This month’s November illustration shows pigs feeding on an autumn harvest of acorns. This medieval European scene continues today in large oak groves of Spain and Portugal.
A 14th century English proverb states,
|November, from the Très Riches Heures du Duc de Berry|
“Large streams from little foundations flow and tall oaks from little acorns grow.” The acorn has long been a symbol of potential and growth. The Irish playwright, George Bernard Shaw adds an interesting perspective — and twist; “Think of the fierce energy concentrated in an acorn! You bury it in the ground, and it explodes into an oak! Bury a sheep, and nothing happens but decay.” An interesting — and apt — observation!
Tomorrow we publish the compilation of last month’s blog in The Leader Letter. In preparation for my (free) Leading a Peak Performance Culture webcast on November 4, a major theme is organizational culture development. The 19th century American essayist, lecturer, and poet, Ralph Waldo Emerson, could well have been talking about organizational culture when he said, “the creation of a thousand forests is in one acorn.”
Last month’s blog posts had lots about growth. The flip side of growth – decay — was also featured. As you look back at October’s posts or review them tomorrow in the November issue of The Leader Letter, here are points to ponder on whether you’re an acorn or a decaying sheep:
- Are you changing (growing) or setting yourself up to be changed (decaying)?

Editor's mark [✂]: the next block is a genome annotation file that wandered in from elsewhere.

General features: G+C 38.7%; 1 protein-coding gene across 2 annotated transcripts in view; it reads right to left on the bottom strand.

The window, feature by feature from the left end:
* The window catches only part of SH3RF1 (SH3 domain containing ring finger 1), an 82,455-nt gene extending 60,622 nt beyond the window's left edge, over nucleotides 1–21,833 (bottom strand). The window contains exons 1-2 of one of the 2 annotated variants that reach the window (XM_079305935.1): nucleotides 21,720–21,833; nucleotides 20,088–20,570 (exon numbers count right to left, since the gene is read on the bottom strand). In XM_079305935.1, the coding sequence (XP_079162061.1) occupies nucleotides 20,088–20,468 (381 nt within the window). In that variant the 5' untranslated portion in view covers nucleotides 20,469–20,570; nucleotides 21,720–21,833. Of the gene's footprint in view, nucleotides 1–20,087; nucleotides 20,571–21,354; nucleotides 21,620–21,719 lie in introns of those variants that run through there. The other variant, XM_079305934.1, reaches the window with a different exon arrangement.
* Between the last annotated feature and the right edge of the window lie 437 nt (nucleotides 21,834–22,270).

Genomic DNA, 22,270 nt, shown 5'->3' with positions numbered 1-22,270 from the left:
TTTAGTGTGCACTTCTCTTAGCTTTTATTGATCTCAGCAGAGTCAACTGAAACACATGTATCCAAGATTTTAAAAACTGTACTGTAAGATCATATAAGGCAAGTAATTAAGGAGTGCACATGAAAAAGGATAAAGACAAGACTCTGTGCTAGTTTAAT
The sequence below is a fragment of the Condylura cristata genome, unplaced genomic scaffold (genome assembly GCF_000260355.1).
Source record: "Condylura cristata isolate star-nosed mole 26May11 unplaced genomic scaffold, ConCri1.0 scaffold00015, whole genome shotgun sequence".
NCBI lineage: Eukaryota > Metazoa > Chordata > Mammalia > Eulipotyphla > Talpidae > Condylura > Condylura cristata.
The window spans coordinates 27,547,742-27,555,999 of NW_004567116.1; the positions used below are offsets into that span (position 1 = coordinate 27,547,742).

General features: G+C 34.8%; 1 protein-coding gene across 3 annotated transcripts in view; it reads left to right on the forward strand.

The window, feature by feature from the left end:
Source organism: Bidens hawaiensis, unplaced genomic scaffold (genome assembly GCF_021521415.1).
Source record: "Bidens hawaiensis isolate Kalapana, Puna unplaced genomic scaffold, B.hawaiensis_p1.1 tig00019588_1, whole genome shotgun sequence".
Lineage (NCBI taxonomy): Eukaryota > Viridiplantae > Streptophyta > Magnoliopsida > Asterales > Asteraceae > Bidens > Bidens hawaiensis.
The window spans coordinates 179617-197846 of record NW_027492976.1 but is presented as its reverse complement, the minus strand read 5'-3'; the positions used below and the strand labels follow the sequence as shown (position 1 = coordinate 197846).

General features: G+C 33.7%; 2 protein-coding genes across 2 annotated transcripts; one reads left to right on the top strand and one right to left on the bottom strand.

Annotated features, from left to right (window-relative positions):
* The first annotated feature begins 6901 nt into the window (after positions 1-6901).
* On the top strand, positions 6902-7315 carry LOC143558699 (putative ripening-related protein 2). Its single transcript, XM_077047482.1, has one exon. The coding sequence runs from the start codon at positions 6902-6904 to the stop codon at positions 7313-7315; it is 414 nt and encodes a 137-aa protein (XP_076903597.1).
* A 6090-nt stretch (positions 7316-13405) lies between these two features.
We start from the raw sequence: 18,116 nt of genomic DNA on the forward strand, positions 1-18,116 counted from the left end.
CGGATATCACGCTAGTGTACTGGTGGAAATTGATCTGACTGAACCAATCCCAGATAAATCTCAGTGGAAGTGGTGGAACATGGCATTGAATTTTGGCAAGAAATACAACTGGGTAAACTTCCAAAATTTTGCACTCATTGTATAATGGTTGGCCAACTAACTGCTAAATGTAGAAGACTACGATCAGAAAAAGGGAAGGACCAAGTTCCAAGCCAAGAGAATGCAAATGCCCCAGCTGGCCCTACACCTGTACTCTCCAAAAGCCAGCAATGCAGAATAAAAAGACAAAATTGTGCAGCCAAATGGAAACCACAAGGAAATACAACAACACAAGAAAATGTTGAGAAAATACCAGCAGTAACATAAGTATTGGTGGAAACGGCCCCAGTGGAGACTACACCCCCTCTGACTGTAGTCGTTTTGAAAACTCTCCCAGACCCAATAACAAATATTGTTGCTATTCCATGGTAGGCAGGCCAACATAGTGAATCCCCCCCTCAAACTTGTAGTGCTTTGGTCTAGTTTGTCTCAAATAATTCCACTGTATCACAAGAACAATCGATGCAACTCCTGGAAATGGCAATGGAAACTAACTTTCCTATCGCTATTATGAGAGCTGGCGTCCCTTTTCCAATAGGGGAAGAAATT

- Are you leading an adaptive culture or one that’s decaying toward being changed?
- Do you devote extreme care toward who you hire? Or are you planting pine cones culture and expecting mighty oaks?
- How many of the Fatal Five Failure Factors of Culture Change Efforts are pulling you toward the 50 – 70% that die?
- Do you Lead, Follow, or Wallow when faced with challenging changes or setbacks? What about your team?
- Do you have any fatal flaws that are overshadowing your leadership strengths? How do you know?
- Are you fostering cowardly communication and feeding the moose-on-the-table — or elephants-in-the-room — by not speaking up?
The Dad Joker in me wants to ask if you’re feeling sheepish! But please stop me from my (a)corny puns. OK, I’ll quit “oaking around” so you can grow ahead and read tomorrow’s issue … Help! I’ve fallen to the lowest form of humor and can’t get up …